But all that honest, hard work did not quite pay off as young Costello had hoped. He saw the men walking around the neighborhood. Dressed in fine suits, always loaded with money, they never had to work hard a day in their life, it seemed. At age 17, he had found the job he wanted. He went out and, allegedly, robbed a pocketbook. Police were on him though and charged him accordingly, but thanks to testimony of his family who provided him with an alibi, the case was dismissed. In 1912, Costello was charged with robbing a woman who was on her way to the bank with $1,600. Again, the charges were dismissed. Though he dodged those two arrests, they came back to haunt him when the judge sentenced him to one year in prison in March of 1915 after he was convicted of carrying a concealed gun.
As someone who made a living gambling, it was inevitable that Costello meet Arnold Rothstein, the infamous Jewish crime boss known as “The man who fixed the 1919 World Series.” Learning from the “master” himself, Costello saw that in the underworld using ones brain could get you farther than just a gun. As Rothstein schooled him in the ways of bookmaking and gambling, both men were presented with a far more lucrative business opportunity: Prohibition.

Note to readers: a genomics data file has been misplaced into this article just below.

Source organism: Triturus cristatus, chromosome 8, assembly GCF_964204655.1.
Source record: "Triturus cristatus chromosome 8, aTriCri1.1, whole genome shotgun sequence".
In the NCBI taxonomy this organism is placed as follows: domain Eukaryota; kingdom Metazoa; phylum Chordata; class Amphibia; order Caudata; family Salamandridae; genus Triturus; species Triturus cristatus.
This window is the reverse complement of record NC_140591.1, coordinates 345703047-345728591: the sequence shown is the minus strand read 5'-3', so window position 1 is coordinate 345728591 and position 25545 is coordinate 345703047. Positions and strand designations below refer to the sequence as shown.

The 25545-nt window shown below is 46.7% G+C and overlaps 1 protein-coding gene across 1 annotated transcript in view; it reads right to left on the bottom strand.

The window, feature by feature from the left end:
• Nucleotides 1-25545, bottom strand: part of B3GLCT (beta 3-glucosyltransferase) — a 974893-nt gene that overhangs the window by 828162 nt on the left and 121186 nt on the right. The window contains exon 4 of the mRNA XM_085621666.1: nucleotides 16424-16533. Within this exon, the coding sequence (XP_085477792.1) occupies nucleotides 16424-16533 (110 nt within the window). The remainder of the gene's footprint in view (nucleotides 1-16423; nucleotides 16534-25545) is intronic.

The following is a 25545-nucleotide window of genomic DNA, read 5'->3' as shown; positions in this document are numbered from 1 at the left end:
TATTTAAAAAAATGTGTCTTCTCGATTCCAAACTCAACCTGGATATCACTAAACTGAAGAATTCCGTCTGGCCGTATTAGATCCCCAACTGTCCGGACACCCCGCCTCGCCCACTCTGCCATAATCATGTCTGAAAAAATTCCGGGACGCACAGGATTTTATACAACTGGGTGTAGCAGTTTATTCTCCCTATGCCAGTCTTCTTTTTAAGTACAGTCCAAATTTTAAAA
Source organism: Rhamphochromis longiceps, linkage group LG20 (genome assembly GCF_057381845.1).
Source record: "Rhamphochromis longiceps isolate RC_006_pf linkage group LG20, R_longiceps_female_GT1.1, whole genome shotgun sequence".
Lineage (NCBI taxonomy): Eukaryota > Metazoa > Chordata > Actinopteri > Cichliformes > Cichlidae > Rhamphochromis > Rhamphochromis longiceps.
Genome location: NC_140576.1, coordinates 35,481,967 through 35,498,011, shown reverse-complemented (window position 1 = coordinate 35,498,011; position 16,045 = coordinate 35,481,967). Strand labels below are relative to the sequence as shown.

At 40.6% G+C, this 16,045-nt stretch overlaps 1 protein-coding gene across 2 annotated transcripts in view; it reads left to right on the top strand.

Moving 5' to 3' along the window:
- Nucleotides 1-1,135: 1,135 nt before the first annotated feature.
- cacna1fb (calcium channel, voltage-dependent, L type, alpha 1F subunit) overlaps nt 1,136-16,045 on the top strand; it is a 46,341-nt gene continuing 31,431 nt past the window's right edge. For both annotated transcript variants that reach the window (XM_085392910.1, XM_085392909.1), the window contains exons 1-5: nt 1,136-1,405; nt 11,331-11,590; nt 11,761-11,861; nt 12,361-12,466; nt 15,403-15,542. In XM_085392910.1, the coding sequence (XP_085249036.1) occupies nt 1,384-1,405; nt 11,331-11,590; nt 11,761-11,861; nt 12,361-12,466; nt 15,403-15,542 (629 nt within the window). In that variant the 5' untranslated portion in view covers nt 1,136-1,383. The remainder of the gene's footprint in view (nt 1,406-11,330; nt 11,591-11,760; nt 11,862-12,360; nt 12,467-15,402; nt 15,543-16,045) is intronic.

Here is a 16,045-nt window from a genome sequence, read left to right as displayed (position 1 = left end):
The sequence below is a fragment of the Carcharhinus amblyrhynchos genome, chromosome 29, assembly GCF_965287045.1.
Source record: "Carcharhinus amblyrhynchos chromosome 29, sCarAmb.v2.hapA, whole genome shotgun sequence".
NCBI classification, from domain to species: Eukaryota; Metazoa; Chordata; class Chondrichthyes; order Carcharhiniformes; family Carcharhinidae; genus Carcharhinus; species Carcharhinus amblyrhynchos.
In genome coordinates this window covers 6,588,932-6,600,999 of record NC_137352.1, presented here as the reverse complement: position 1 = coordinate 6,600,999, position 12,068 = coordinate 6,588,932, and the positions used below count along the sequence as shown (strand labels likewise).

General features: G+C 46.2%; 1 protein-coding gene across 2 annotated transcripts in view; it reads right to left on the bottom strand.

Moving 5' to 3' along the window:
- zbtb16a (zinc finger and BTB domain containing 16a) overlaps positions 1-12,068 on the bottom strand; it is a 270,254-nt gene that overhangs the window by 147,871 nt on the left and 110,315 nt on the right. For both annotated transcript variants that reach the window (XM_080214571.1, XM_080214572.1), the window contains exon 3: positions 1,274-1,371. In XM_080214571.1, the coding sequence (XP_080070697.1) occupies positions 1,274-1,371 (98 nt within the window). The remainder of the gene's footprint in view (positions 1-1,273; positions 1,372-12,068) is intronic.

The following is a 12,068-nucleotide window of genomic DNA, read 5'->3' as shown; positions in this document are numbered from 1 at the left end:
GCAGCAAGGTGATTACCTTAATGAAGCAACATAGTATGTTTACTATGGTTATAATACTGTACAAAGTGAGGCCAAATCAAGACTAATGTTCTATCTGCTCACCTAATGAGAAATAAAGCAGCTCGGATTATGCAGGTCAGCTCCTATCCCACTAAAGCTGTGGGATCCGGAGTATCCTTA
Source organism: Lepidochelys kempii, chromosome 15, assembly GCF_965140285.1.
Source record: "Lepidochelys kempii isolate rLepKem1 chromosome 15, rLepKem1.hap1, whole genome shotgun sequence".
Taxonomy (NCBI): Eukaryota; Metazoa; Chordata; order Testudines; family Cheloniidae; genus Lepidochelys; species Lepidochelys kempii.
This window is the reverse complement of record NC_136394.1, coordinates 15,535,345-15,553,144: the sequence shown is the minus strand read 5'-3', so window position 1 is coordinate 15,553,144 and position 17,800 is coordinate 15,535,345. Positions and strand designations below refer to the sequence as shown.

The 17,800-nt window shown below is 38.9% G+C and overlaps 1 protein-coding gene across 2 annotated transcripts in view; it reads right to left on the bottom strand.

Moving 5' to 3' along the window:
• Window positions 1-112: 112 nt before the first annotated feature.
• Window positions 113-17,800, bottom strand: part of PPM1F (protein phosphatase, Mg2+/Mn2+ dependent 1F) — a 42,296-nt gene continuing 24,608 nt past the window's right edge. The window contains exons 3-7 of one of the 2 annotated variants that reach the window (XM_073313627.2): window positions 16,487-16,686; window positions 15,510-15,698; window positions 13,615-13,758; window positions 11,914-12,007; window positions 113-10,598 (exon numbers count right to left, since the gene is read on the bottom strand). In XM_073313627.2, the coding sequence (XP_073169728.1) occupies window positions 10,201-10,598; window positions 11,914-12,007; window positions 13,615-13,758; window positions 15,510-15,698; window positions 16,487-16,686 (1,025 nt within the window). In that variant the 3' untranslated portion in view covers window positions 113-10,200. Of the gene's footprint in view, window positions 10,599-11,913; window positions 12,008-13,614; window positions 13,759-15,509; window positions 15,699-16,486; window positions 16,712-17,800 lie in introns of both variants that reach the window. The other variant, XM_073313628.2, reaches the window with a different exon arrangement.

When you look at organized crime in the United States, there is a distinct difference between the years before prohibition and the years during and following prohibition. It’s night and day. With prohibition, gangsters were given a popular, successful, and, up until that moment, legitimate enterprise all to themselves. Drinking alcoholic beverages was and remains a favorite pastime of many hardworking citizens. But as people tend to do, there were those who abused the beverage in excess and caused quite a ruckus.